Raising children is expensive, but just how much would $46,000 a month buy a 5 year old?» Read more
It would be natural to expect someone who earns a high salary to be socking more money away than a lower-earning employee.» Read more
There are two rules about building wealth the rich generally never forget. The first is to always take advantage of “found money.”» Read more
More than half of working Americans (57 percent) with between $50,000 and $250,000 in investable assets, defined as the mass affluent, say they will retire later than planned. That’s an increase of 36 percent from those who said the same thing a year ago. A survey by Bank of America shows that despite more effort» Read more
They used to be called “nerds” or “computer geeks,” but now you can call them multibillionaires.» Read more
It may be a little late for some, but the No. 1 way for the average person to retire rich is to become a hoarder while you’re young.» Read more
Presidential candidate Mitt Romney is finding himself in an awkward spot: He’s defending his net worth and at the same time trying to keep it private.» Read more
As China’s economy booms, its leaders are looking to the U.S. for guidance on both corporate and individual philanthropy.» Read more
If you could experience life as a billionaire for one day, what would you most look forward to: the VIP treatment, the opportunity to spend as much as you want on luxury, or would you seek opportunities to help others and make a difference?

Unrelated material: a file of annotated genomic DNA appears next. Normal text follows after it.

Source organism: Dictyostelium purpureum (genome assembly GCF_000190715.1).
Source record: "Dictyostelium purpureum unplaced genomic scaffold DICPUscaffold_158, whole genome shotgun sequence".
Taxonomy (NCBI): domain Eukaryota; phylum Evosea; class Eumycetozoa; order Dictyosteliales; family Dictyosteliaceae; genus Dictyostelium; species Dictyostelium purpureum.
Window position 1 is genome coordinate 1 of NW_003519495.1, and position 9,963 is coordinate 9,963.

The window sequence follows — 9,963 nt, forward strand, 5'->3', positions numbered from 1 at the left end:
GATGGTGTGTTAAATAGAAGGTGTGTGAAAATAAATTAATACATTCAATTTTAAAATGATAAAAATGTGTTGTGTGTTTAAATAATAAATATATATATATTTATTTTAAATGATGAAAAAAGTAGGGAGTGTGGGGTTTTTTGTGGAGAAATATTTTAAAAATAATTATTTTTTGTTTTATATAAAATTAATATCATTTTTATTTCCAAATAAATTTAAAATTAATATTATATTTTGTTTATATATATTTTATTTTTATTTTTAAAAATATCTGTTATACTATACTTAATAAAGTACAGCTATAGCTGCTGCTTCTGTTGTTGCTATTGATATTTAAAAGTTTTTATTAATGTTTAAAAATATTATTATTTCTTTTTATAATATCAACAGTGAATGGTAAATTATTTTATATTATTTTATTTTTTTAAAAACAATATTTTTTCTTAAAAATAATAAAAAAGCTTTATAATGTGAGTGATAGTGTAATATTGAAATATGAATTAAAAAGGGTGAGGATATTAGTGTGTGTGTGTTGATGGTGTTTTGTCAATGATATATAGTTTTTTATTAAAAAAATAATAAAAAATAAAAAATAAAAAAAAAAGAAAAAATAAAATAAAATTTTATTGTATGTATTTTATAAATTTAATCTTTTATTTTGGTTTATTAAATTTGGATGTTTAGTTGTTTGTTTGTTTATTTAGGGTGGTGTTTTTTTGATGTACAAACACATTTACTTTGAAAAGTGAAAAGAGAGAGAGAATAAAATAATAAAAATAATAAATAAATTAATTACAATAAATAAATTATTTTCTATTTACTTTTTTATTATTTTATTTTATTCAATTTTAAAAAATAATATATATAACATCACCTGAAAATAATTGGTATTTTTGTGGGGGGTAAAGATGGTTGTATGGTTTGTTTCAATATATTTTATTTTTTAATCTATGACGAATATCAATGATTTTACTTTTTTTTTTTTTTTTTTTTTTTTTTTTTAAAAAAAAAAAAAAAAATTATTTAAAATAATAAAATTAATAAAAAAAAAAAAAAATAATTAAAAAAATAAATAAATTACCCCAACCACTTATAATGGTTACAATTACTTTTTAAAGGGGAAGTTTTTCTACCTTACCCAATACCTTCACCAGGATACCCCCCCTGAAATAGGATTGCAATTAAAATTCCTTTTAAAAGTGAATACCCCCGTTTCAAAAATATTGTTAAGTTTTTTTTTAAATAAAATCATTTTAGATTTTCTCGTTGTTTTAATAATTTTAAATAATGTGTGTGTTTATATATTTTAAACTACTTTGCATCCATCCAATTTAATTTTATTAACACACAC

From the Occupy Wall Street movement to reality TV to Bloomberg’s daily ranking of billionaires, fascination with the uber-rich has only increased, even as the effects of the Great Recession are still being felt.
So with a desire to “walk a mile in their Ferragamo loafers,” New York Times reporter Kevin Roose wondered what it would be like to be a billionaire for a day.» Read more
Predicting a rise in inflation or a drop in the stock market at some point in the future reminds me of the saying, “Nobody gets out of life alive.” The inevitability simply reinforces the fact that there is no avoidance; we can only prepare and plan.
This week on CNBC, Marc Faber lived up to his nickname, “Dr. Doom,” by predicting a catastrophic investment loss for investors, particularly the wealthy.
Faber, editor of the “Gloom, Boom & Doom Report,” says within the next few years, high inflation will wipe out up to half the wealth of the affluent because the government has been printing money in response to its inability to control debt.» Read more